“What happened? Corn futures went up 25¢ so I sold a contract. But the basis dropped 20. That stinks. Am I getting the shaft?”

That scenario is an example of how basis – the difference between a particular month’s futures contract price and the cash price – is impacted by supply and demand and/or a host of other factors.

Managing basis can help increase your cash price, and involves knowing your local basis and at other grain buyers “down the road,” says Ed Usset, University of Minnesota Extension economist.

Normally, basis narrows after harvest and into the winter, spring and summer. Prices usually increase. But storing grain to take advantage of higher prices costs a good 3-4¢/bu./month.

“Be a student of what a ‘good’ basis is in your area,” Usset says. “It takes time to develop. Also, go 30, 40 or 50 miles down the road to check regional basis. Most local elevators don’t like to hear that, but with this price volatility, you need to expand your horizon.”

Dan O’Brien, Kansas State University Extension economist,encourages being as informed as possible about historic basis trends, “not just in ‘average’ market conditions, but in some of the extreme grain market supply-demand balance situations since 2006.”

Various basis contracts are offered by major grain companies to help manage basis movement. For example, Farmers Cooperative (FC), Ames, Iowa, offers a basis contract

Basis contracts allow you to deliver grain while maintaining some pricing flexibility. They’re useful, either to capture a historically narrow basis level or move grain while awaiting an expected rally, says Jon Setterdahl, grain marketing senior VP for Farmers Cooperative, Ames, Iowa, which has some 50 branches across Iowa. “The delivery date, quantity and basis are all established in the contract.”

“Basis-later” contracts allow growers to set the futures price immediately and establish the basis at a later date. “The farmer can sell grain in deferred months and take advantage of higher futures markets,” Setterdahl says.

In late summer, north-central Iowa had an average cash corn price of about $8.10/bu. Because of tight supplies and worries of a short harvest, the basis was 3¢-over futures. At the same time, central Illinois had an average soybean cash price of about $17.70/bu. Basis was about 35¢-over.

However, corn basis levels were at 20-30¢-under for harvest-month cash bids in much of Iowa. They were about 50-55¢-under for O-N-D soybeans. And if little corn or beans are stored for 2013 delivery, a filled pipeline at harvest could easily widen the basis even more. Growers may have been wise to lock in their basis early when they cash forward contracted or sold futures contracts on their corn and beans.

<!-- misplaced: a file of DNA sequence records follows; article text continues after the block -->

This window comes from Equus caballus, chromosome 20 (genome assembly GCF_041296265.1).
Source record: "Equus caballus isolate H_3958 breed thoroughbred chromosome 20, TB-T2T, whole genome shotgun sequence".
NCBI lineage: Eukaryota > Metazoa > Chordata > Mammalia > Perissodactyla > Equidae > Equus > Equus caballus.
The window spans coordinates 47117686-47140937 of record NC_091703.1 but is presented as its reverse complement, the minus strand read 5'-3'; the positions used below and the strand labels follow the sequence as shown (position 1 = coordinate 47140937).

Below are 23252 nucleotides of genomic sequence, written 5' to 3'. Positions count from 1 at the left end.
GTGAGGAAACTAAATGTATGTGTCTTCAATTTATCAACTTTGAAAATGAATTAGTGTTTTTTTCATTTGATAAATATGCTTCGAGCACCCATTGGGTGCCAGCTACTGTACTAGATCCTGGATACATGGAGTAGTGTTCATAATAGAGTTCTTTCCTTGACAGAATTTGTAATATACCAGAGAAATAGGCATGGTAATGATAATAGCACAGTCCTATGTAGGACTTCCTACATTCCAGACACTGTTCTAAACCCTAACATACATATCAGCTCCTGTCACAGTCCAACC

Basis goes back to supply and demand. And, today'sstrong basis levels are not being reflected in some elevators contracting for delivery next year, Usset says. For example, as of early September, some Minnesota elevators were showing a basis of 25-35¢ under basis on the July corn futures contract, which was trading at about $7.80. He doesn’t recommend locking in that basis too early.

 “We’ve been over (in July basis) the last few years,” he says. “I think we’re going to be over again. It makes no sense to lock in 50¢-under for July delivery.”

Some growers feel that when grain handlers suddenly widen the basis, they’re being unfair. But, again, there’s a lot that can impact what an elevator sets as a basis.

“Each participant in a local grain market is doing their best to make a profit,” O’Brien says. “If producers find themselves in an area of lower relative grain bids, it’s possible they’re located too far from either unit-train loading facilities, ethanol plants, soybean or wet corn processors and/or livestock feeders.

“There may be a lack of competitive pressure to narrow-up their local basis bids relative to other areas, at least during times when grain supplies are relatively abundant.”

            Usset adds, “The short term impact of sharp rally in futures will be a decline in the basis. It means buyers are having an easier time of getting grain. Farmers see a rally in the board and sell, lowering the basis. It’s a supply and demand thing.”